More than 72 people have died during a violent uprising in South Africa, according to Reuters.
The unrest began on July 7 in Johannesburg after former president Jacob Zuma was arrested for corruption. Zuma, 79, was convicted and given a 15-month sentence for contempt of court. He turned himself in on July 7.
The unrest is the worst violence seen in the region in years. According to the BBC, during a stampede at a mall in Soweto, ten people were trampled to death.
Al Jazeera reported that several people were also killed in stampedes in Gauteng and KwaZulu-Natal as people looted alcohol, clothes, food and electronics. Stores and shopping centers have also been destroyed. One woman was forced to drop her baby from a burning building to save her life.
The protests began shortly after Zuma’s arrest and gradually turned into looting and violent rioting. The unrest began at Zuma’s home in the KwaZulu-Natal province and eventually spread to Johannesburg. The violence also spread to Durban and the Gauteng province.
#SouthAfrica, you demonstrated the Power of Non-Violence to the world at the most difficult time in your history. Painful to see you bleed today. May you Unite & and build back the Strong, Vibrant Nation that we all know & admire. Blessings. – Sg https://t.co/tFUF6f29rO
— Sadhguru (@SadhguruJV) July 14, 2021
Child thrown from a burning building amidst South Africa riots and caught by bystanders.
(Both mother and baby are fine).
— ian bremmer (@ianbremmer) July 14, 2021
JUST IN – At least 72 people have been killed, hundreds arrested, and countless properties looted so far in spiraling unrest in South Africa triggered by the jailing of former president Jacob Zuma.pic.twitter.com/9HNgZBotCz
— Disclose.tv 🚨 (@disclosetv) July 14, 2021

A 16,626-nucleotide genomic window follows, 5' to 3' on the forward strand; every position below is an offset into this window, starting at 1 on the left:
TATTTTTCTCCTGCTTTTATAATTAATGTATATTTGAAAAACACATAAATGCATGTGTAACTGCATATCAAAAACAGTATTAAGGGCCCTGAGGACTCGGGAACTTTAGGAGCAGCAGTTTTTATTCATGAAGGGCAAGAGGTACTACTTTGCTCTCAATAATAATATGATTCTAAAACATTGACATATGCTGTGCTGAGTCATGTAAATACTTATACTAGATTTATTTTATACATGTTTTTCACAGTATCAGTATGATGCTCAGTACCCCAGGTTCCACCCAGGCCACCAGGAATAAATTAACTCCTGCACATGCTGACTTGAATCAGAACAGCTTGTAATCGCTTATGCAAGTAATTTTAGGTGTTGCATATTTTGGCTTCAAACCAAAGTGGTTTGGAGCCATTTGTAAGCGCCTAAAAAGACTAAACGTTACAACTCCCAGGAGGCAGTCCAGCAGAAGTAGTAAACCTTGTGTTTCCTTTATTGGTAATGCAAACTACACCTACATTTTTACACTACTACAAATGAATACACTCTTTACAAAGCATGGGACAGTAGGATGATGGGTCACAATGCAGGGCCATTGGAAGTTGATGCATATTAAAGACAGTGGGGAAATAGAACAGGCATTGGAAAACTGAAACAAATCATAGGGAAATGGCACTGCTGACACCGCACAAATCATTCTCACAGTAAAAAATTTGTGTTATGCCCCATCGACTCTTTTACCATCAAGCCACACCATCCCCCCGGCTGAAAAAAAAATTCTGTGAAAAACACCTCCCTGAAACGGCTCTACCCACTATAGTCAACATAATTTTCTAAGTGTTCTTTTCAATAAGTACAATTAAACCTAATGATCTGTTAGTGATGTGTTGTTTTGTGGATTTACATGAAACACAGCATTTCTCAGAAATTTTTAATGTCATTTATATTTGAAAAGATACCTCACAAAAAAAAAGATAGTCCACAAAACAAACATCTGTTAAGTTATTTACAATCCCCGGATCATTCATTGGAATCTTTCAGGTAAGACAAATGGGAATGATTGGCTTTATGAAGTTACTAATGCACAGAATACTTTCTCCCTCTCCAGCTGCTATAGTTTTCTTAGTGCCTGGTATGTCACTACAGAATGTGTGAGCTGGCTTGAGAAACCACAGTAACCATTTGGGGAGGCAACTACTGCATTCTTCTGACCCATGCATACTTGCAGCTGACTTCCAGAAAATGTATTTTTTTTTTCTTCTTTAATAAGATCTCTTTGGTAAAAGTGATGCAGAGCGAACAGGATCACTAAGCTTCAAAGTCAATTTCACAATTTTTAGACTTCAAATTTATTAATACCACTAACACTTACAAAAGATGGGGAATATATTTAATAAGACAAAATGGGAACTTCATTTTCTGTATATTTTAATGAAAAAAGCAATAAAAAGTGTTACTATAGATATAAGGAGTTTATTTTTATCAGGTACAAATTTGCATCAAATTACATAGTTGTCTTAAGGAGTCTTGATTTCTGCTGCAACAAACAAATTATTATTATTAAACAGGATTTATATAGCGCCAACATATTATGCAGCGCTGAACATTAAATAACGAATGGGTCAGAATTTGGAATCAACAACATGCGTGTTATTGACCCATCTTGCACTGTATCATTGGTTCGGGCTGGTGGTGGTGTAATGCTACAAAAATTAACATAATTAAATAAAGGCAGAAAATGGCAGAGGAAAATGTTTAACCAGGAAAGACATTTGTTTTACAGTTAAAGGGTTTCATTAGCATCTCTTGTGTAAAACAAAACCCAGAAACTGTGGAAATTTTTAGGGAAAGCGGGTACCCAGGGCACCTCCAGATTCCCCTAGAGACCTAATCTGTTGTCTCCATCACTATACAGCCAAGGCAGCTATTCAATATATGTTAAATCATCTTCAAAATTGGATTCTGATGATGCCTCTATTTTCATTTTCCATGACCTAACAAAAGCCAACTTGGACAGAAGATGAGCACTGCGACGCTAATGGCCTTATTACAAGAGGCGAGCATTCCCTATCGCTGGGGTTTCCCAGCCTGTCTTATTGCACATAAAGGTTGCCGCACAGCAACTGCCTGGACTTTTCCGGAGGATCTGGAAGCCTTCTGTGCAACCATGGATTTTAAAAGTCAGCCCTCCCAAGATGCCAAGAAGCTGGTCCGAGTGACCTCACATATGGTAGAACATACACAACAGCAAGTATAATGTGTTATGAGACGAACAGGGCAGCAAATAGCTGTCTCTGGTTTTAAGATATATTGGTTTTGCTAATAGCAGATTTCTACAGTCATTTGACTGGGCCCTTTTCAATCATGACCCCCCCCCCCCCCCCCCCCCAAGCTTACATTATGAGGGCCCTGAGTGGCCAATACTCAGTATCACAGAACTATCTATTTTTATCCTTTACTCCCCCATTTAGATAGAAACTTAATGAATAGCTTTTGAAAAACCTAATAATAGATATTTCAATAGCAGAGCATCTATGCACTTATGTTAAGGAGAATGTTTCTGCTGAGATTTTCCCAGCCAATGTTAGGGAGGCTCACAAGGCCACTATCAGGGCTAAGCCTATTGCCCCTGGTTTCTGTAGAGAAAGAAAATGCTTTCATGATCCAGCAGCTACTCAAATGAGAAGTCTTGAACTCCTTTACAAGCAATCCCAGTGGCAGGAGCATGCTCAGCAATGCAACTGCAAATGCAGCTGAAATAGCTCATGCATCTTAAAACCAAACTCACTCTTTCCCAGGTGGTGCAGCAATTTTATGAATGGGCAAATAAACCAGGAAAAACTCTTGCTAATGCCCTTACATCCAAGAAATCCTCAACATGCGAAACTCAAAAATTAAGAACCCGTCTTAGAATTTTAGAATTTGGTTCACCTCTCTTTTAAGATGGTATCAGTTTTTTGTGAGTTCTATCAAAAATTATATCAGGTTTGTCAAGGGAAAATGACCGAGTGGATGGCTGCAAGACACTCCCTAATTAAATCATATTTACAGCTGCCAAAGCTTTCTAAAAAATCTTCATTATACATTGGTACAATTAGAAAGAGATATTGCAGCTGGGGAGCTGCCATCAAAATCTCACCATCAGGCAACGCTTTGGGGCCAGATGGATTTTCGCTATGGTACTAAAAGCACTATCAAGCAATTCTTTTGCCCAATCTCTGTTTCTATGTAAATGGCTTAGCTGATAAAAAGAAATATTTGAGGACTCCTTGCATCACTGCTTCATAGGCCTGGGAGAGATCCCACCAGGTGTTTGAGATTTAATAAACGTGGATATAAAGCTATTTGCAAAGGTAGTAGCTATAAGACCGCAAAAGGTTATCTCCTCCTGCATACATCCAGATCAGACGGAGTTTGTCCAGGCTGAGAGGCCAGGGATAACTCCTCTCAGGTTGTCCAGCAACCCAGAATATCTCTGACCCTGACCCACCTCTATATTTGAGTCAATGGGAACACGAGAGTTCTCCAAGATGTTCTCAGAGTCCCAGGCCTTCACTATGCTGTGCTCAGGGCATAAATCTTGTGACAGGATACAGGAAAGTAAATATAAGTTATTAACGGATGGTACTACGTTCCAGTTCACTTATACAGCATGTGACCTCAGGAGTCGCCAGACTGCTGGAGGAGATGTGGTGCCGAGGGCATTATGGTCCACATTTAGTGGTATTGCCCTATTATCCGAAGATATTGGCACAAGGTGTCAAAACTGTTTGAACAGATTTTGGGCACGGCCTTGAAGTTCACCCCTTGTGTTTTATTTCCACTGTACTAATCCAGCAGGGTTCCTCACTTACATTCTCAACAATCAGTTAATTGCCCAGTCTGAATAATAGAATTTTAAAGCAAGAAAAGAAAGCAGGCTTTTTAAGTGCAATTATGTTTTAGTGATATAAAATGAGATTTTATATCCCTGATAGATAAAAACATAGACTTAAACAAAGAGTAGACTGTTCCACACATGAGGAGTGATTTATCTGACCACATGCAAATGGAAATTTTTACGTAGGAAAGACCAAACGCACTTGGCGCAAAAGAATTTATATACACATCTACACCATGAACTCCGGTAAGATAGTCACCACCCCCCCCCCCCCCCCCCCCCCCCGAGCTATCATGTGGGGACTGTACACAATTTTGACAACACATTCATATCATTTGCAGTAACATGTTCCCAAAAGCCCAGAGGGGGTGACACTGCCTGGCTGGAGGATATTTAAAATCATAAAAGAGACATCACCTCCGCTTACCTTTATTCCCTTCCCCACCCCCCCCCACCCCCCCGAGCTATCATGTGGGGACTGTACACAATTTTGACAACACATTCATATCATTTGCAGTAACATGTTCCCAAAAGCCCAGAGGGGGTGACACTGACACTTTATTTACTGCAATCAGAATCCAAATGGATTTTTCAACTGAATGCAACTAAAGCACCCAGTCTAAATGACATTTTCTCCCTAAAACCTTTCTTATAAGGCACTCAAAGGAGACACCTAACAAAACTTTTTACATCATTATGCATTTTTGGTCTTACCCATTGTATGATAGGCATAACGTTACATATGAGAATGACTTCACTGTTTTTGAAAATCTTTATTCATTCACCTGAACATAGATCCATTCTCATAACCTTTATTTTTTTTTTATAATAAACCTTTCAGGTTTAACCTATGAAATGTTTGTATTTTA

Footage shot from a helicopter shows fires at warehouses and people gathering outside truck depots in the north of Durban
— Sky News (@SkyNews) July 14, 2021
— JGZuma Foundation (Official) (@JGZ_Foundation) July 9, 2021
Sad to see elderly women caught looting in KZN, telling @Newzroom405 ‘s Phelane Phagadi they are sorry, they know they are wrong, that it’s illegal. They saw everyone else doing it. One says she was hungry. She got injured in stampede. They didn’t do it for Zuma, they said.
— Redi Tlhabi (@RediTlhabi) July 14, 2021
Officials claim that people are angry because of rampant poverty despite apartheid ending 27 years ago, but the Zuma foundation believes the protests are due to his imprisonment. Restrictions due to COVID-19 also contributed to the desperation of the people. Twenty-five thousand soldiers were deployed to assist the police stop the violence.
A spokesman for the Zuma foundation, Mzwanele Manyi, told Reuters that the violence could have been avoided.
“The violence could have been avoided. It started with the decision of the constitutional court to detain president Zuma … This is what gave anger to the people,” said Manyi.